It has been known for years that non-steroidal anti-inflammatory drugs (NSAIDs) such as aspirin, ibuprofen, and acetaminophen, provide relief from fever, pain, and inflammation through their actions on cyclooxygenase (COX) enzymes.1 Two COX isozymes, COX-1 and -2, were first identified in the early 1990’s as the catalysts for an important step in prostaglandin biosynthesis.2 Although both enzymes have similar functions, their temporal and spatial expression patterns are very different.3 COX-1 is constitutively expressed in many somatic cell types and is considered a “housekeeping” enzyme with roles in such processes as vascular hemostasis and gastroprotection.4 In contrast, COX-2 expression is primarily induced by factors such as endotoxins, cytokines, and growth factors.5 COX-2 is expressed at sites of inflammation and produces prostaglandins that mediate inflammatory and pain sensation responses.6 COX involvement in inflammation, pain, and a variety of diseases has inspired researchers to investigate the actions of NSAIDs on these enzymes. Although many advances have been made over the last 10 years in understanding the pain relief and anti-inflammatory mechanisms of aspirin, ibuprofen, and the new COX-2 inhibitors, the mechanism of acetaminophen action has remained elusive.7,8
Finally, identification of a new isozyme, COX-3, suggests that it is the target for acetaminophen.9 COX-3 was discovered by Northern analysis of canine cerebral cortex RNA using a COX-1 cDNA probe. The COX-1 probe unexpectedly illuminated a band at 2.6 kb, labeling a transcript later confirmed to be COX-3, an alternate splice variant of COX-1 in which intron 1 is retained (Figure 1). Interestingly, intron 1 is not only present in canine, human, and murine versions of COX-3, but it is conserved in length and sequence in these species as well. While COX-3 retains all of the important catalytic and structural features of COX-1 and -2, it is likely that intron 1 is responsible for the deviant enzymatic properties of COX-3 perhaps via subtle alterations in structure, glycosylation state, and/or expression.9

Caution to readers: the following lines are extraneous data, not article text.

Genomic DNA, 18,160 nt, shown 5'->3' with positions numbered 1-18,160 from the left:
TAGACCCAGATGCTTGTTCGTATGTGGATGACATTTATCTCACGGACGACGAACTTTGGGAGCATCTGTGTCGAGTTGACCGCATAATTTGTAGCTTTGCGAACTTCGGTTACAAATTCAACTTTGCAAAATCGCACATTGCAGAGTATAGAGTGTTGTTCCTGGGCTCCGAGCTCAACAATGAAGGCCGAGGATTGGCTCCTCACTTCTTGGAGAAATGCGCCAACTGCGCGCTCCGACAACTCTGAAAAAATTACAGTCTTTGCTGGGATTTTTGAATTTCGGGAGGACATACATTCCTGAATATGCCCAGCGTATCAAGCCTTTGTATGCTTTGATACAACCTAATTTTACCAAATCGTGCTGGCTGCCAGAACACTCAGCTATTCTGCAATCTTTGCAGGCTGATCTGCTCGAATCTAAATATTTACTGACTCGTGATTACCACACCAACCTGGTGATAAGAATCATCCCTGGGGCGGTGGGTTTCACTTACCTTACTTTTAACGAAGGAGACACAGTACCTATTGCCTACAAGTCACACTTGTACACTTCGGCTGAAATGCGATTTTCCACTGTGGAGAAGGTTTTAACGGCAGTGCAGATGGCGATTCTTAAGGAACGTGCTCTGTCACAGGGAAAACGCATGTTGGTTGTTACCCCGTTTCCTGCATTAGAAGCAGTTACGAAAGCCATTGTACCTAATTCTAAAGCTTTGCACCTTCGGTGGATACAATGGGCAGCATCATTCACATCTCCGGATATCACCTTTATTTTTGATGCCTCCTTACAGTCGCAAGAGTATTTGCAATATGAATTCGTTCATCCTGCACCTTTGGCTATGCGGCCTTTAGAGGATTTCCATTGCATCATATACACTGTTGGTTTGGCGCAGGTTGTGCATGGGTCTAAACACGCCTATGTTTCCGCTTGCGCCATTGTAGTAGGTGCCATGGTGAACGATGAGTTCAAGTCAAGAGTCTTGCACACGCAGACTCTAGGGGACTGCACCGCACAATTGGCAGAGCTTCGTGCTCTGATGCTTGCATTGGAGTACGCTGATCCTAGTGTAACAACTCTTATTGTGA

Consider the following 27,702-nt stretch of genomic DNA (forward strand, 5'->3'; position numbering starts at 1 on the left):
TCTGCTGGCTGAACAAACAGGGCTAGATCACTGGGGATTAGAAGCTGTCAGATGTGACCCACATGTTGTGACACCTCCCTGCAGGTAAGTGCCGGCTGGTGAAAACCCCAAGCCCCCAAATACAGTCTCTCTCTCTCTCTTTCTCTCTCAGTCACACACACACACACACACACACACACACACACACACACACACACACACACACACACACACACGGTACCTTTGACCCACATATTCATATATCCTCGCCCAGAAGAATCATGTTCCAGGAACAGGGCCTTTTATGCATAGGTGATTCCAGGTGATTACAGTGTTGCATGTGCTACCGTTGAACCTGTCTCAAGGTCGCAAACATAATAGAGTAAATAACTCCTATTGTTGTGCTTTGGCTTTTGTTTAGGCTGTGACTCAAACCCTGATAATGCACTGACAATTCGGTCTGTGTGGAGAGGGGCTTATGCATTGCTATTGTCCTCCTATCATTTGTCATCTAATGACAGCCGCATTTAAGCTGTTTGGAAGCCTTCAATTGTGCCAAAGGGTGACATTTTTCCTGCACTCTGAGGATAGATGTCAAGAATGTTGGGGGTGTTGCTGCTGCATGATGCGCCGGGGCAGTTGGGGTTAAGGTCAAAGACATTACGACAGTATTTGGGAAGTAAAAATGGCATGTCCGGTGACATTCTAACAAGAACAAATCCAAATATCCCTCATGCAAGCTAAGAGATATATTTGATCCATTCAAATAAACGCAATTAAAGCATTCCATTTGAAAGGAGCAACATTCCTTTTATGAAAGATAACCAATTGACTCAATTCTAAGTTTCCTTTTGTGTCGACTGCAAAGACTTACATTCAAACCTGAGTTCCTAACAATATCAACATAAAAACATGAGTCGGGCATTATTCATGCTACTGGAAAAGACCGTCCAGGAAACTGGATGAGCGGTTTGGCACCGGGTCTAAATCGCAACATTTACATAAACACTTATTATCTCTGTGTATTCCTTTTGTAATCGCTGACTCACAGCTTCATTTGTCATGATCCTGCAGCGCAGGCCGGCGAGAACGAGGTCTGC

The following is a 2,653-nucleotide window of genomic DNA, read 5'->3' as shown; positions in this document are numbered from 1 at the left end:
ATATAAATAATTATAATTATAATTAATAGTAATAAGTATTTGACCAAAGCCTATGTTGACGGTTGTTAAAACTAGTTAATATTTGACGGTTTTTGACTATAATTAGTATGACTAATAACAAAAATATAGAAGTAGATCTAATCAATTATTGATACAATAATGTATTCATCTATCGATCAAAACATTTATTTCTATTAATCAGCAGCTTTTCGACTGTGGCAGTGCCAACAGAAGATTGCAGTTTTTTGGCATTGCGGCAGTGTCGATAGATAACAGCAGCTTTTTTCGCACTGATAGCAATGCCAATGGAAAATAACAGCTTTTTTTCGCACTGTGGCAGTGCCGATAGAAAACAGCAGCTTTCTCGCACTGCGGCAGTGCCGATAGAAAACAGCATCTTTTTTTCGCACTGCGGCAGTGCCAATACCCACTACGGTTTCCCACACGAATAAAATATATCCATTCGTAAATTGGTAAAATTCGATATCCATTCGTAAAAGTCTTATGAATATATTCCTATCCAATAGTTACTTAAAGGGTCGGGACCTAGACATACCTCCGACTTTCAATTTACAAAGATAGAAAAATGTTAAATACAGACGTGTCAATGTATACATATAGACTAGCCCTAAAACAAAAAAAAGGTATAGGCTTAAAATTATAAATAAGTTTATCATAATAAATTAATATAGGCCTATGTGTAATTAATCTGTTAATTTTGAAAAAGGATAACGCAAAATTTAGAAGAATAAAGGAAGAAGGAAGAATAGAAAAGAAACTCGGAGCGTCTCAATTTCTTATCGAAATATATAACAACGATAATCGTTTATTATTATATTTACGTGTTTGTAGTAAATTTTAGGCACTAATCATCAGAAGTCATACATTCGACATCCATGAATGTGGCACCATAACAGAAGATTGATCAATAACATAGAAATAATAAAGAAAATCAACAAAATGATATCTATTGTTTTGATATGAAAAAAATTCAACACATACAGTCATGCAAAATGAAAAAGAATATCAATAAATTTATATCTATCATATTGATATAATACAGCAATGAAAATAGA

|Figure 1. Structure of COX-1, -2, and -3 genes.
[Adapted from Chandrasekharan, N.V. et al. (2002) Proc. Natl. Acad. Sci. USA 99:13926.]
Thus far, little is known about the temporal regulation of COX-3 expression. However, it has been known for decades that acetaminophen inhibits COX activity in canine brain homogenates more than in spleen homogenates.8 This suggests a much more strict spatial regulation of COX-3 than either of the other COX enzymes. Northern analysis has since shown that COX-3 is found in greatest abundance in the canine and human cerebral cortex.9 COX-3 activity appears to be selectively inhibited by acetaminophen as well as a few other analgesic and antipyretic NSAIDs.7 Further, unlike other NSAIDs, acetaminophen is capable of crossing the blood-brain barrier allowing it to reach concentrations in the brain sufficient to inhibit COX-3. All of these lines of evidence strongly implicate COX-3 as the target of acetaminophen action and partly explain the long-standing mystery of why it is often more efficacious against headache and fever than some of the other NSAIDs.9 Further investigation in this area will lead not only to a better understanding of the role of COX enzymes in pain, fever, inflammation, and disease but also to more specific and efficient treatment of ailments involving these enzymes.